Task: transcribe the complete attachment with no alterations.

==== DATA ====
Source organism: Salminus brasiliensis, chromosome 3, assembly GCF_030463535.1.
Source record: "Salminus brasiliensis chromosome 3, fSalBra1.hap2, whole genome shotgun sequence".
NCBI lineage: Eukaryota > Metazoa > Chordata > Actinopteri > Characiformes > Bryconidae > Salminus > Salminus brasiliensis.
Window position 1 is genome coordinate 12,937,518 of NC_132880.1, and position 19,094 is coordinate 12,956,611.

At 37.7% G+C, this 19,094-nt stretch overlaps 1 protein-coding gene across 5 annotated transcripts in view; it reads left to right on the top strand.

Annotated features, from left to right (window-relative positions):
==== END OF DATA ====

Source organism: Salminus brasiliensis, chromosome 3, assembly GCF_030463535.1.
Source record: "Salminus brasiliensis chromosome 3, fSalBra1.hap2, whole genome shotgun sequence".
NCBI lineage: Eukaryota > Metazoa > Chordata > Actinopteri > Characiformes > Bryconidae > Salminus > Salminus brasiliensis.
Window position 1 is genome coordinate 12,937,518 of NC_132880.1, and position 19,094 is coordinate 12,956,611.

At 37.7% G+C, this 19,094-nt stretch overlaps 1 protein-coding gene across 5 annotated transcripts in view; it reads left to right on the top strand.

Annotated features, from left to right (window-relative positions):